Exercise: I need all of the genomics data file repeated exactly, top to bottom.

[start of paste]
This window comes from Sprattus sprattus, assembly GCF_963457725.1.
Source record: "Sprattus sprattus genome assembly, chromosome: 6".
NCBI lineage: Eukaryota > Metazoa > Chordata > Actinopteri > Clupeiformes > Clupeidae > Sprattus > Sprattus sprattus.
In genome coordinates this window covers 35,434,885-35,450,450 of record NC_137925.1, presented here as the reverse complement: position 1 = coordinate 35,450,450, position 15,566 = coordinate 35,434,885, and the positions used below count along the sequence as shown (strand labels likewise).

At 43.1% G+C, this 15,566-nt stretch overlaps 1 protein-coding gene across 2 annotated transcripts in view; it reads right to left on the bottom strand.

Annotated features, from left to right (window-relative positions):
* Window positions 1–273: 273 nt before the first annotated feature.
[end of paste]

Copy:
This window comes from Sprattus sprattus, assembly GCF_963457725.1.
Source record: "Sprattus sprattus genome assembly, chromosome: 6".
NCBI lineage: Eukaryota > Metazoa > Chordata > Actinopteri > Clupeiformes > Clupeidae > Sprattus > Sprattus sprattus.
In genome coordinates this window covers 35,434,885-35,450,450 of record NC_137925.1, presented here as the reverse complement: position 1 = coordinate 35,450,450, position 15,566 = coordinate 35,434,885, and the positions used below count along the sequence as shown (strand labels likewise).

At 43.1% G+C, this 15,566-nt stretch overlaps 1 protein-coding gene across 2 annotated transcripts in view; it reads right to left on the bottom strand.

Annotated features, from left to right (window-relative positions):
* Window positions 1–273: 273 nt before the first annotated feature.